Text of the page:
Rwanda has been engaged in different counter terrorism operations in Africa, whether through UN and AU sanctioned peacekeeping missions or through bilateral agreements with different governments. Pan African Review met with the RDF Spokesperson, Colonel Ronald Rwivanga, to inquire on the rationale behind these interventions.
PAR: The RDF is currently deployed in different parts of Africa, are you exporting security?
We are not exporting security. We are simply exercising values and principles; namely the Responsibility To Protect (R2P) and the Kigali Principles. These two are complementary and primarily focus on the protection of civilians at risk of loss of life. It is the RDF philosophy; one that is derived from our history; a history of fighting genocide perpetrators and protecting civilians.
PAR: Why is Rwanda in Mozambique?
Rwanda is in Mozambique because it was requested by the Mozambican government to support them fight IS-linked terrorists locally known as Alshabab and Ansar Al Sunnah. They had ravaged the northern province of Cabo Delgado, killing close to 3000 persons and displacing over 800,000. Also, the threat of Islamic extremism and terrorism in the region is an issue of international concern. So, we intervened because it is the right thing to do. When it comes to protecting civilians threatened by violence, our response has always been swift. It is also part of Rwanda’s commitment to the Kigali principles of 2015. The principles primarily focus on immediate response to situations that warrant the protection of civilians at risk. This can be through multilateral arrangements via the UN or the AU or through bilateral engagements as between Rwanda and the Central African Republic or between Rwanda and Mozambique
PAR: Fighting terrorism successfully involves winning hearts and minds. How is the RDF doing on this front?
Winning hearts and minds should start with solving the problems that led to the insurgency in the first place. Therefore, in order to successfully defeat an insurgency, one must solve the underlying socio-economic problems in the society. These include unemployment and poverty, lack of security of person and property, and lack of infrastructure. In sum, it entails protecting communities from these problems. The re-establishment of security immediately allows the public to start engaging in development-related activities. This will bring them close to those whom they credit with the new developments, and that is the military. When we offer free medical services; build schools and hospitals; clean the streets and neighbourhoods, we not only win the hearts and minds of the population in the affected areas. We silence the extremist insurgents who will then have nothing better to offer to the community.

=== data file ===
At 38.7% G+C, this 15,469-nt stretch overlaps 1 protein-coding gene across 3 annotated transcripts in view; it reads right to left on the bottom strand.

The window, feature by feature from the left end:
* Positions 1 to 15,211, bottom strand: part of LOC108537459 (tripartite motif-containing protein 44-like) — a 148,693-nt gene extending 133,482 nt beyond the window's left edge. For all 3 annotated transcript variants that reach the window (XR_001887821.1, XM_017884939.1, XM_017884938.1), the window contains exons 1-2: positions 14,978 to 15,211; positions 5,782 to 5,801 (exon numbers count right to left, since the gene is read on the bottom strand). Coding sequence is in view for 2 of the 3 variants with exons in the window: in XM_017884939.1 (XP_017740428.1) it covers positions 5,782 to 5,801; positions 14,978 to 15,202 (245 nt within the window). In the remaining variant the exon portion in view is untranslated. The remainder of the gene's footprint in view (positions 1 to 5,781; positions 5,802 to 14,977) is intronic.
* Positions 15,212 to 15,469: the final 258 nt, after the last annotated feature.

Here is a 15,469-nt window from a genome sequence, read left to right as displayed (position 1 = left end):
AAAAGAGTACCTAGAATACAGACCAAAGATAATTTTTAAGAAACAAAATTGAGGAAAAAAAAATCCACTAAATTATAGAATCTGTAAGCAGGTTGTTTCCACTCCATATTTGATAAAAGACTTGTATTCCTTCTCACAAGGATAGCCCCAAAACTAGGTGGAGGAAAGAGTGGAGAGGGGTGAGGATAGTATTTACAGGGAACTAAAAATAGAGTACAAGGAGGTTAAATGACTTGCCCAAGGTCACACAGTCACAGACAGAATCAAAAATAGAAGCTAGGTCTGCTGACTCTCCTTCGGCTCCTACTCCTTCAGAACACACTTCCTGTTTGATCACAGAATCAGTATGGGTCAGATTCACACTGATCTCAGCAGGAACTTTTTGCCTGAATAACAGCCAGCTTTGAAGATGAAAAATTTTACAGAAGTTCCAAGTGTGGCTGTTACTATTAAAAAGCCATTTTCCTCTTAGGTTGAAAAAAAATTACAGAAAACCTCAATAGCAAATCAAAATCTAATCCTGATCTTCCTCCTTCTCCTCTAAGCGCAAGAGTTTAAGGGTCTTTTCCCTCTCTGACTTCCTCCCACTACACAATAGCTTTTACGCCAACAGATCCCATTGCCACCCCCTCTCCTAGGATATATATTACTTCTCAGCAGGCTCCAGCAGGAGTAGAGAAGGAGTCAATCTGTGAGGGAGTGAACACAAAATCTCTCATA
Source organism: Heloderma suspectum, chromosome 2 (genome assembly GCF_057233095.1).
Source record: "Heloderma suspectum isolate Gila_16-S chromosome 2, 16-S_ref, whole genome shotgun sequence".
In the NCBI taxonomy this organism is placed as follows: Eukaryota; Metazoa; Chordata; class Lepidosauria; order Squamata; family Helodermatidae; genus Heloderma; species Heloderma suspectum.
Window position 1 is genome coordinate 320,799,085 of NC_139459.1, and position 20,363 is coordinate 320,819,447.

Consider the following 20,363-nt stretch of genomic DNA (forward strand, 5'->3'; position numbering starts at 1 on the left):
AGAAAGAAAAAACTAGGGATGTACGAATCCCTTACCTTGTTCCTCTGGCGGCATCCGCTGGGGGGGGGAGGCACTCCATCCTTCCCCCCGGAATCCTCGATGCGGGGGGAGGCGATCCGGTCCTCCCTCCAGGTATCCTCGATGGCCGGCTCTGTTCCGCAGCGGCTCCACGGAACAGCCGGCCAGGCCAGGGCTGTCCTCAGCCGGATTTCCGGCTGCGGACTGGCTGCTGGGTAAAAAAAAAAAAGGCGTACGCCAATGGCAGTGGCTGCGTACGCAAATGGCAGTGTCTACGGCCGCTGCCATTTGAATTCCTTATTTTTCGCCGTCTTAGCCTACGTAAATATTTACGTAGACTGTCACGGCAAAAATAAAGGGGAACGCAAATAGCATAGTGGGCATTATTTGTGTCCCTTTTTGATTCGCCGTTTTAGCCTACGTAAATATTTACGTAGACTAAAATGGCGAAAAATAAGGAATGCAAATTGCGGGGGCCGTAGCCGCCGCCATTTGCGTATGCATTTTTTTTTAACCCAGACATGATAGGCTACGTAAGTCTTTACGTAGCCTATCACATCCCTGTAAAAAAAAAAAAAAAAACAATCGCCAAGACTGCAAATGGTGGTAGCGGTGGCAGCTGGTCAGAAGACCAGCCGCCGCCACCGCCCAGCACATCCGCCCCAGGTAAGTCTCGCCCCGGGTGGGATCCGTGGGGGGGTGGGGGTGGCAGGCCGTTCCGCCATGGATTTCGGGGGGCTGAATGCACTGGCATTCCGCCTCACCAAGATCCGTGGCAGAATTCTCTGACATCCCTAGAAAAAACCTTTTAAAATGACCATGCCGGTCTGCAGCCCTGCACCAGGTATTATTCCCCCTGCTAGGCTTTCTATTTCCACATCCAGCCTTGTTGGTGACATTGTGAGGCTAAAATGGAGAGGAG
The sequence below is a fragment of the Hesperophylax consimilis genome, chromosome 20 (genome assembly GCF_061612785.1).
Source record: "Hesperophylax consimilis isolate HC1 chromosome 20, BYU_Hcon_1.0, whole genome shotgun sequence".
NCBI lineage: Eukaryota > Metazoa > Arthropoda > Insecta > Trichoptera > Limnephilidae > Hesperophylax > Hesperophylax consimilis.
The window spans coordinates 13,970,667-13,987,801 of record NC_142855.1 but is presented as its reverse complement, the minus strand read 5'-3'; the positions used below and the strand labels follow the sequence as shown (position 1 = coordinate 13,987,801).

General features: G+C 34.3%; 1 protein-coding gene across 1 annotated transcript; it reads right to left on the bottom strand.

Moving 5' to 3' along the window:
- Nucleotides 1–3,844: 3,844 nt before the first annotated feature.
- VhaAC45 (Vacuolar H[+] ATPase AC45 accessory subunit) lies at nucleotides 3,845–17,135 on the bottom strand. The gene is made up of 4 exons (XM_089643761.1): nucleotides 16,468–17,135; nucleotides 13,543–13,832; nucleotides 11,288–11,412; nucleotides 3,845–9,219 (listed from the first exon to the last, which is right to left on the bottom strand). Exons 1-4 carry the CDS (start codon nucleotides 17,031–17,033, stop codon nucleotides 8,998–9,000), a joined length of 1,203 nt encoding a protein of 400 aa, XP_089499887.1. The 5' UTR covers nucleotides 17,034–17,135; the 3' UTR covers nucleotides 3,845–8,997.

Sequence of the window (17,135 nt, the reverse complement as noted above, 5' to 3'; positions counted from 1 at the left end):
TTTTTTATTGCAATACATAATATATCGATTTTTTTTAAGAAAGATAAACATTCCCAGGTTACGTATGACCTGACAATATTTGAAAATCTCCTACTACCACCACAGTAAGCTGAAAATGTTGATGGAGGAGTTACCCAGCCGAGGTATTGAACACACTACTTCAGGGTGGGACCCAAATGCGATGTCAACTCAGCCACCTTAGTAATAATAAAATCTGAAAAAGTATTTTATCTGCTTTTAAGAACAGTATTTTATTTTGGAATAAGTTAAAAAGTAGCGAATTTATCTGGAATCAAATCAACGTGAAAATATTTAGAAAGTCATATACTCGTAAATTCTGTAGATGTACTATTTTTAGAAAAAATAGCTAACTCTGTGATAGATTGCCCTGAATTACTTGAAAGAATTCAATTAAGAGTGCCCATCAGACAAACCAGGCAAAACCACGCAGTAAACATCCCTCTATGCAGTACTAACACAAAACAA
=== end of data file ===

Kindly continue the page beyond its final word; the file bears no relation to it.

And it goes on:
PAR: Let’s turn to Central Africa. The RDF deployed in the Central African Republic when the rebels were within a short distance of the capital city, Bangui. After the deployment, the rebels were repulsed. Now we hardly hear about any serious insecurity threatening the country. What did the RDF do there?
As you may recall, the Government of CAR asked Rwanda to deploy a security force with an offensive posture. We carried out joint offensive operations targeting the rebellious factions and forces that threatened to capture the capital city.
We succeeded in halting the forces opposed to peace, ensured peaceful presidential elections, and protected the UN peacekeepers who were under threat of attack.
We created a conducive environment for multilateral support systems to operate effectively, including UN peacekeeping activities.
PAR: How do you balance the geo-strategic interests of major powers like Russia and France in a country that has been historically dominated by outsiders?
We focus on our mission. We do not concern ourselves with the foreign relations of the host nation, just as we do not concern ourselves with internal political matters.
PAR: In both Mozambique and CAR, these are big territories that must be difficult for small contingents to control. How does the RDF manage to intervene and impose order in such large territories?
While it is true that interventions in large spaces need large forces to capture and secure them effectively, operational efficiency and effectiveness are also important.
Special-skilled forces can effectively operate in large areas with the support of host nation forces and allies in the operations theatre. Of key importance are vigilance, close cooperation and continuous engagement of the insurgents and terrorists to deny them breathing space.
PAR: International human rights organizations have made alarmist noises wherever Rwanda intervenes. They warn about the possibility of human rights violations. So far, they have been unable to point to anything tangible to justify their attitude, whether in Mozambique or CAR. Are you surprised by their behaviour?
It is surprising that anyone could be hostile towards a noble cause such as the protection of civilians at risk, especially when it is well-known that thousands of innocent lives would have perished at the hands of insurgents by the time intervention takes place. The terrorists had halted all economic activities in the areas of Palma and Mocimboa da Praia in Cabo Delgado. They had destroyed state institutions, public buildings and burnt down homes. This called for action to prevent further suffering and destruction.
PAR: Most military interventions fail or succeed based on the presence or absence of an exit plan, what can you tell us about this?
An exit strategy is about leaving the theatre in a better posture to deal with the threat. Moving forward, we are now continuing with the next phase which is stabilization and security sector reforms. This is very important in the post-conflict situation. Rwanda and Mozambique have signed an agreement to expand the spheres of cooperation in both military and police affairs as far as capacity building is concerned.